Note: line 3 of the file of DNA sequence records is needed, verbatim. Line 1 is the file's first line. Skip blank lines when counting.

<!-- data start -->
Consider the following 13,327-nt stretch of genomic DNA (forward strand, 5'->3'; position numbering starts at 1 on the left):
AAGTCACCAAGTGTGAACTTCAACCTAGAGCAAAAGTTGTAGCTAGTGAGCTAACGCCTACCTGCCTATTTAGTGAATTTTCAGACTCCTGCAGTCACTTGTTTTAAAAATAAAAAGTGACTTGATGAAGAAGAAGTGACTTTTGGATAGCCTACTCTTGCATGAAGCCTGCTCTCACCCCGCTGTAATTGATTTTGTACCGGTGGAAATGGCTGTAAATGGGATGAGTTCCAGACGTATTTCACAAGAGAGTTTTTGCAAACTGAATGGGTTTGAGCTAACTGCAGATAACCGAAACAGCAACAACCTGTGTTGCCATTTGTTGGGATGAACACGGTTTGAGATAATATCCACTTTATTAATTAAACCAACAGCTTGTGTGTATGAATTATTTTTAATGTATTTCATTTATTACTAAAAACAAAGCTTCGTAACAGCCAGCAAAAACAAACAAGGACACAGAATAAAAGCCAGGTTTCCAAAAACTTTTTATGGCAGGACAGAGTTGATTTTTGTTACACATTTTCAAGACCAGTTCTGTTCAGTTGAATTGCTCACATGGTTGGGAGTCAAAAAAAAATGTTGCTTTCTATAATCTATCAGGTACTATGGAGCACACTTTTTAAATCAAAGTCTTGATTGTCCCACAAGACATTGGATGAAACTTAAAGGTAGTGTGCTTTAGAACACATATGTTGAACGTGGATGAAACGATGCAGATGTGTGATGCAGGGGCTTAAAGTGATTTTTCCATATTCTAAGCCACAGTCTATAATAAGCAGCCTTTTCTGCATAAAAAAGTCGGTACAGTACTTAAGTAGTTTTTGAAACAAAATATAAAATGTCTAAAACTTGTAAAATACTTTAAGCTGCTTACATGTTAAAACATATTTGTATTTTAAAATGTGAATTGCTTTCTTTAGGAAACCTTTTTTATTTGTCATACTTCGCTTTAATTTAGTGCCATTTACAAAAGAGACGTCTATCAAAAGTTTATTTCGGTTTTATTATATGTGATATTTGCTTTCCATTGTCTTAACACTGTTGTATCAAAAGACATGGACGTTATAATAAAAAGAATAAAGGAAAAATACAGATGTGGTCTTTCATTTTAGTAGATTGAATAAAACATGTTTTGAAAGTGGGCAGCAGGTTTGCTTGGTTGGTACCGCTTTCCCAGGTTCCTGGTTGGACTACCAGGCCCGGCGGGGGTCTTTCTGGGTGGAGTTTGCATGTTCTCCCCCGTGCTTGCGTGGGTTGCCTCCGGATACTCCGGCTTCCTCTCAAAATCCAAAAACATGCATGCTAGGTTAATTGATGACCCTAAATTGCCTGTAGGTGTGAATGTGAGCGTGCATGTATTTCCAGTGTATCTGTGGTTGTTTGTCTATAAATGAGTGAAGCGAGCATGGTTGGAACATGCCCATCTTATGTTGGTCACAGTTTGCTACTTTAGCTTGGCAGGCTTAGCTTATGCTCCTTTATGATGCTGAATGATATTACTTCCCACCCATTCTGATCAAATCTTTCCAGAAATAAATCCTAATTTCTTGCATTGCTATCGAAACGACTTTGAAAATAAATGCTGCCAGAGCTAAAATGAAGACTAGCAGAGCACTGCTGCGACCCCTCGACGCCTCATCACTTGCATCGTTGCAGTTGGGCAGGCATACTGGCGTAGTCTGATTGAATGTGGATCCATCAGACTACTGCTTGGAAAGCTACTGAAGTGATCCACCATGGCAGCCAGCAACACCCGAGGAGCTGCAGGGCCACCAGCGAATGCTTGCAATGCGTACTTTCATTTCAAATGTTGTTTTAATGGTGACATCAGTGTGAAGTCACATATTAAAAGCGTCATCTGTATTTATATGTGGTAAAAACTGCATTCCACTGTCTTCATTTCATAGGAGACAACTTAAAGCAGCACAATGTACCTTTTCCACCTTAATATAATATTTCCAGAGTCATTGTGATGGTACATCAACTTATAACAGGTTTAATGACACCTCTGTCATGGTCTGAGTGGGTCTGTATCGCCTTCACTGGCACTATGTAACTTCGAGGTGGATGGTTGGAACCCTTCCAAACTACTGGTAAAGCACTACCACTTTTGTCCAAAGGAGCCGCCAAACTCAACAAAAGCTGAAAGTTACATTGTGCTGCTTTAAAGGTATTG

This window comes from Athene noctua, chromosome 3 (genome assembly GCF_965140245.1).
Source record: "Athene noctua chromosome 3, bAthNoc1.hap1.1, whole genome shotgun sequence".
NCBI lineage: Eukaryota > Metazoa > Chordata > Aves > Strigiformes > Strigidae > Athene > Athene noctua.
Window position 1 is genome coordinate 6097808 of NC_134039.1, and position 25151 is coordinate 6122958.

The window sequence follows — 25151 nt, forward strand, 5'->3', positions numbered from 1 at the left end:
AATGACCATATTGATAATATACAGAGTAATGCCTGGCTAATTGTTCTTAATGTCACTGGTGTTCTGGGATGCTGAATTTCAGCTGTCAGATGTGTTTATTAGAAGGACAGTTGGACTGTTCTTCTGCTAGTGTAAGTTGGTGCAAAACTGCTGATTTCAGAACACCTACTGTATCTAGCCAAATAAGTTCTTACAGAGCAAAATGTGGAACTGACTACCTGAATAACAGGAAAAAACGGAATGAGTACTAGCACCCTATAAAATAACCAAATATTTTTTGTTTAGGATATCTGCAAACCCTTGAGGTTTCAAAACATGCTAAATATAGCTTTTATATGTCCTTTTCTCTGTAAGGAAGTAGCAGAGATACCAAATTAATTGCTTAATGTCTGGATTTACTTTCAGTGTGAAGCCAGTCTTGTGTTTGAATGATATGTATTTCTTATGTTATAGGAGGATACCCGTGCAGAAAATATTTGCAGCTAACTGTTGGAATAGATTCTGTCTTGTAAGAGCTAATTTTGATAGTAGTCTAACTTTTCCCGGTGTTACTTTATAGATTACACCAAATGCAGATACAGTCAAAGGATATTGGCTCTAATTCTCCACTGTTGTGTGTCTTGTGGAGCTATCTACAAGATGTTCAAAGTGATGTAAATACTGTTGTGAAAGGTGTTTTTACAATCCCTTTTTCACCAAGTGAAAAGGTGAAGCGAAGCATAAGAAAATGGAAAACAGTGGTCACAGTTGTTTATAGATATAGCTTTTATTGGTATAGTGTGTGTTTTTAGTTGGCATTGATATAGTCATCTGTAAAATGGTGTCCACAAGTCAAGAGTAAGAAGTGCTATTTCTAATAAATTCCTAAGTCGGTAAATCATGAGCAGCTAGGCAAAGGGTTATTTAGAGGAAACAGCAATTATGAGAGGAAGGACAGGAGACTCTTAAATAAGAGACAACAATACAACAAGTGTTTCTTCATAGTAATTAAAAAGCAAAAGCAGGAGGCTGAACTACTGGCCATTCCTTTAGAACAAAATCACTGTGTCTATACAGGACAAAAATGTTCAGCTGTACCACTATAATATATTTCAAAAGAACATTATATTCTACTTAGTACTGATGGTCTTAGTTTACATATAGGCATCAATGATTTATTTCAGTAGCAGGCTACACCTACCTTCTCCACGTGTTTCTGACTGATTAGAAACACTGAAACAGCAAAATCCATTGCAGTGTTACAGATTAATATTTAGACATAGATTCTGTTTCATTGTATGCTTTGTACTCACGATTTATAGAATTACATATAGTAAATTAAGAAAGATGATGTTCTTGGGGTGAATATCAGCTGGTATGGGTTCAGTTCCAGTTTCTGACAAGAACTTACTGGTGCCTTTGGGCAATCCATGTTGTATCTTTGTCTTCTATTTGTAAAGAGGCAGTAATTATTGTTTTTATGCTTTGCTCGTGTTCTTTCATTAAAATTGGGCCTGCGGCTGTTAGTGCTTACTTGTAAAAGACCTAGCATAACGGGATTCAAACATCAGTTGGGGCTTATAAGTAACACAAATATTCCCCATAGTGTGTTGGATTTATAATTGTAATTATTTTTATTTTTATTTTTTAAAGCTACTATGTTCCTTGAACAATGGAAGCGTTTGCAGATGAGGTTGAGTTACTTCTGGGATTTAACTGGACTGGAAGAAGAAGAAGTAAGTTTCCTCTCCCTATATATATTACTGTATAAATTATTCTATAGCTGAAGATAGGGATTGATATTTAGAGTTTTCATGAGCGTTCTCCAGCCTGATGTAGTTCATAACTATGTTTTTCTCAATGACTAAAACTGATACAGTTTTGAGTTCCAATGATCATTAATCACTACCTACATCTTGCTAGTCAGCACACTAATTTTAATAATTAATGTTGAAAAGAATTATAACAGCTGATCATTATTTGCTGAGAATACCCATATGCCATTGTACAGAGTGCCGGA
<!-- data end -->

This window comes from Athene noctua, chromosome 3 (genome assembly GCF_965140245.1).